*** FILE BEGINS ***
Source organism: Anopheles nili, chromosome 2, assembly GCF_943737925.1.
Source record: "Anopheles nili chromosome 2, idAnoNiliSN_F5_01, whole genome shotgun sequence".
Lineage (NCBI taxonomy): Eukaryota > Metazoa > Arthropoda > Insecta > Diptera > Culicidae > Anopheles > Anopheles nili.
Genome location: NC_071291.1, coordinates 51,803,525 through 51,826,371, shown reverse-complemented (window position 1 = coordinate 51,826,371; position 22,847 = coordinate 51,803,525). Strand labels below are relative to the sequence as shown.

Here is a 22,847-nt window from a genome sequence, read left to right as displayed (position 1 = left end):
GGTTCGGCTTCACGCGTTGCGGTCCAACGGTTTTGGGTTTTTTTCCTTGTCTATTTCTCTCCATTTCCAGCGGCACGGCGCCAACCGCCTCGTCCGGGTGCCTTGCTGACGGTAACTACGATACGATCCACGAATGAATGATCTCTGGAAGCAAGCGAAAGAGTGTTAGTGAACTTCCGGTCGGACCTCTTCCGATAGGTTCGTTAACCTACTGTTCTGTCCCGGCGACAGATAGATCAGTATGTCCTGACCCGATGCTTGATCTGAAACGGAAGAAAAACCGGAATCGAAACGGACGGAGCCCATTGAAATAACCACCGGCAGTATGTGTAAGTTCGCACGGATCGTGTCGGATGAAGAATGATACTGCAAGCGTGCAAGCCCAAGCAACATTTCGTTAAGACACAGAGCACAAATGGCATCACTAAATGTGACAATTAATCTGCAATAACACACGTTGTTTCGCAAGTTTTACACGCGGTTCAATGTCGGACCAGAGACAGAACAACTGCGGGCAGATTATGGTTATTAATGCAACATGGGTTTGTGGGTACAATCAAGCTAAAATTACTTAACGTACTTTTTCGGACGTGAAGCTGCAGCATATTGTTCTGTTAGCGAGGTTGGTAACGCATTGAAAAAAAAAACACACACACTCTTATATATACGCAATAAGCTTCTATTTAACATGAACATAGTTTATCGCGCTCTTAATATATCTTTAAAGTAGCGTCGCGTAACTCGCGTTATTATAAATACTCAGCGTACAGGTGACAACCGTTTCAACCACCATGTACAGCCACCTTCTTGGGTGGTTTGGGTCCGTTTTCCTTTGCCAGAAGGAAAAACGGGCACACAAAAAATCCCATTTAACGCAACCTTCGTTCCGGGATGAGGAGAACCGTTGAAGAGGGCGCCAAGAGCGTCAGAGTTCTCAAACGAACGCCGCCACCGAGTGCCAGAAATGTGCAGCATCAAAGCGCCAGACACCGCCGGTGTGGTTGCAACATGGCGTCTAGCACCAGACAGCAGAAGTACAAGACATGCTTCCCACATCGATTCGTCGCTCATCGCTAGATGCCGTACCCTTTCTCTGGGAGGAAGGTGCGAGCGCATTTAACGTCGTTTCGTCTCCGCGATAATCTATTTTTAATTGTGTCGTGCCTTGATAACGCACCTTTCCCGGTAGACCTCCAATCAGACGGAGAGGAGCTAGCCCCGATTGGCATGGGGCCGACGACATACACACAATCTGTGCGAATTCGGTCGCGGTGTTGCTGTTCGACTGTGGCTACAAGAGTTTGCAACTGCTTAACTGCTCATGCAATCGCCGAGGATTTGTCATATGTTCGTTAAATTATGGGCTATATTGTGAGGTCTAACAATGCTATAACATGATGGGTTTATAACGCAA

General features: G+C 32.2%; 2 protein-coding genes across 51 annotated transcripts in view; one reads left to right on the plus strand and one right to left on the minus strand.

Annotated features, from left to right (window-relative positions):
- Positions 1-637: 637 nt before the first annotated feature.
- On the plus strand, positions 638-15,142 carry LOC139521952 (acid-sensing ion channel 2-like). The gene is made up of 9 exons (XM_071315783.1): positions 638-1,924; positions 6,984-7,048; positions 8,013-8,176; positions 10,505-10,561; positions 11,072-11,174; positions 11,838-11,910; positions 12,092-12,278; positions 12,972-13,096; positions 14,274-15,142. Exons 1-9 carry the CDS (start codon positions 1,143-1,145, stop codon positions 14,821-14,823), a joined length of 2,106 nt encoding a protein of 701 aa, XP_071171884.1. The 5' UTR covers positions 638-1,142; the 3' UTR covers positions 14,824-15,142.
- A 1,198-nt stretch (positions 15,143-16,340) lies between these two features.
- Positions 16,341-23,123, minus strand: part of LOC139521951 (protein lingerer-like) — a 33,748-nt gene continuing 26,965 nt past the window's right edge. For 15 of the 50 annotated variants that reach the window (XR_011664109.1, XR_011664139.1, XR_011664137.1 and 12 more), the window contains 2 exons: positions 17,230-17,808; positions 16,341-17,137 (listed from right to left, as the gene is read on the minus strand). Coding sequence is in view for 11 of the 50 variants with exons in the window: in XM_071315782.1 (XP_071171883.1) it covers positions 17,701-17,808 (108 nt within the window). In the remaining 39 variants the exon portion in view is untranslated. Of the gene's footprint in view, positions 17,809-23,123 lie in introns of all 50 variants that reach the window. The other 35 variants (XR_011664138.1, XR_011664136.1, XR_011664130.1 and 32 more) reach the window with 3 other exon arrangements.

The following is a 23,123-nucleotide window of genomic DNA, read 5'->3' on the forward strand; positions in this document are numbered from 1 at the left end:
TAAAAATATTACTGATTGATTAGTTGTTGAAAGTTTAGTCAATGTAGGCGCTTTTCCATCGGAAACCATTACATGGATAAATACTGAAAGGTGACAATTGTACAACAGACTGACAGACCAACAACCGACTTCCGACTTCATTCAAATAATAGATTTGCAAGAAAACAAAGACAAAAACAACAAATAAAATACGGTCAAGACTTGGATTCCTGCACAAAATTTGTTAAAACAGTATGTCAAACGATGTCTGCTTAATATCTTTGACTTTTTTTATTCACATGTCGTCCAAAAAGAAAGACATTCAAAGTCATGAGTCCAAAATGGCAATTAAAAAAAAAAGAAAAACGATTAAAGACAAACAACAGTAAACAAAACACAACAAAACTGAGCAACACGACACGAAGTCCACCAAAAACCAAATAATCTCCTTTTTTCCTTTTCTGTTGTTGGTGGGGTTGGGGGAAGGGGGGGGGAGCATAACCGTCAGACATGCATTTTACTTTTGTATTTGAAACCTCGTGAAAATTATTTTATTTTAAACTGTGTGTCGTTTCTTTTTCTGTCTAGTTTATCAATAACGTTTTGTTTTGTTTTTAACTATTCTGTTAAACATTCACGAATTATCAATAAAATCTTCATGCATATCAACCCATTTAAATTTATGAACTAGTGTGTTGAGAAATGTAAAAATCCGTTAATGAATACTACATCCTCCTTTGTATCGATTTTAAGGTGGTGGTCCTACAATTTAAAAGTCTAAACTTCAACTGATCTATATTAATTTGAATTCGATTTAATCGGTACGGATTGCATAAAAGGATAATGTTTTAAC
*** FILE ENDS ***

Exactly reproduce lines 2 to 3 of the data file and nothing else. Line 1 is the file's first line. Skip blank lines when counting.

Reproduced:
Source record: "Anopheles nili chromosome 2, idAnoNiliSN_F5_01, whole genome shotgun sequence".
Lineage (NCBI taxonomy): Eukaryota > Metazoa > Arthropoda > Insecta > Diptera > Culicidae > Anopheles > Anopheles nili.